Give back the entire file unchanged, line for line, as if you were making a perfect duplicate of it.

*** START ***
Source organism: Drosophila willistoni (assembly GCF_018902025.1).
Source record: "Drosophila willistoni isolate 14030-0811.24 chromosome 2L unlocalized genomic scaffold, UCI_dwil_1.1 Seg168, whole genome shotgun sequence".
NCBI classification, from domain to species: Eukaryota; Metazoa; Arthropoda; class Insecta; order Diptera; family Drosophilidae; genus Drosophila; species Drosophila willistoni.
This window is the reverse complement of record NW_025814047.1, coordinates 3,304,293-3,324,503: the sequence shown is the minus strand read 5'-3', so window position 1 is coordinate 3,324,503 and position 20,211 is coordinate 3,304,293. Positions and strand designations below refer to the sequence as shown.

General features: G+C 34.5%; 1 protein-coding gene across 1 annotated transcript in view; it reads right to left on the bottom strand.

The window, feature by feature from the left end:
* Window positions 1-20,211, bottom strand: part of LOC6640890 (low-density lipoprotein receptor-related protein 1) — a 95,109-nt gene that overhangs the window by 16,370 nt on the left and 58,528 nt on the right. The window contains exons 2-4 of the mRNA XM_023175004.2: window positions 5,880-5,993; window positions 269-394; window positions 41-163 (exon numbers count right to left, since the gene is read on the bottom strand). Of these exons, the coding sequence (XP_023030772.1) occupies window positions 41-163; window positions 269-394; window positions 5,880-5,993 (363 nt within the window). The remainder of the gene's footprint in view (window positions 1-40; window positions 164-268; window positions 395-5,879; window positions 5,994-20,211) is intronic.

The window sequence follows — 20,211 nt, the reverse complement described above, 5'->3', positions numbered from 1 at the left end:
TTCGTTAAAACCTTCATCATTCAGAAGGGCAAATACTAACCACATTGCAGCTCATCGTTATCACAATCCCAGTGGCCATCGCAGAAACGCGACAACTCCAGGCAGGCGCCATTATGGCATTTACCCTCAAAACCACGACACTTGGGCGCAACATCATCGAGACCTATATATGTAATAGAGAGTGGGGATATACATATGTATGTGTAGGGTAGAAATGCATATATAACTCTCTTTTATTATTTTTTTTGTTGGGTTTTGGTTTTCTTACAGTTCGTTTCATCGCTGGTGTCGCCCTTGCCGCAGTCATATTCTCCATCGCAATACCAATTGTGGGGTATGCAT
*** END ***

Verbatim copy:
Source organism: Drosophila willistoni (assembly GCF_018902025.1).
Source record: "Drosophila willistoni isolate 14030-0811.24 chromosome 2L unlocalized genomic scaffold, UCI_dwil_1.1 Seg168, whole genome shotgun sequence".
NCBI classification, from domain to species: Eukaryota; Metazoa; Arthropoda; class Insecta; order Diptera; family Drosophilidae; genus Drosophila; species Drosophila willistoni.
This window is the reverse complement of record NW_025814047.1, coordinates 3,304,293-3,324,503: the sequence shown is the minus strand read 5'-3', so window position 1 is coordinate 3,324,503 and position 20,211 is coordinate 3,304,293. Positions and strand designations below refer to the sequence as shown.

General features: G+C 34.5%; 1 protein-coding gene across 1 annotated transcript in view; it reads right to left on the bottom strand.

The window, feature by feature from the left end:
* Window positions 1-20,211, bottom strand: part of LOC6640890 (low-density lipoprotein receptor-related protein 1) — a 95,109-nt gene that overhangs the window by 16,370 nt on the left and 58,528 nt on the right. The window contains exons 2-4 of the mRNA XM_023175004.2: window positions 5,880-5,993; window positions 269-394; window positions 41-163 (exon numbers count right to left, since the gene is read on the bottom strand). Of these exons, the coding sequence (XP_023030772.1) occupies window positions 41-163; window positions 269-394; window positions 5,880-5,993 (363 nt within the window). The remainder of the gene's footprint in view (window positions 1-40; window positions 164-268; window positions 395-5,879; window positions 5,994-20,211) is intronic.

The window sequence follows — 20,211 nt, the reverse complement described above, 5'->3', positions numbered from 1 at the left end:
TTCGTTAAAACCTTCATCATTCAGAAGGGCAAATACTAACCACATTGCAGCTCATCGTTATCACAATCCCAGTGGCCATCGCAGAAACGCGACAACTCCAGGCAGGCGCCATTATGGCATTTACCCTCAAAACCACGACACTTGGGCGCAACATCATCGAGACCTATATATGTAATAGAGAGTGGGGATATACATATGTATGTGTAGGGTAGAAATGCATATATAACTCTCTTTTATTATTTTTTTTGTTGGGTTTTGGTTTTCTTACAGTTCGTTTCATCGCTGGTGTCGCCCTTGCCGCAGTCATATTCTCCATCGCAATACCAATTGTGGGGTATGCAT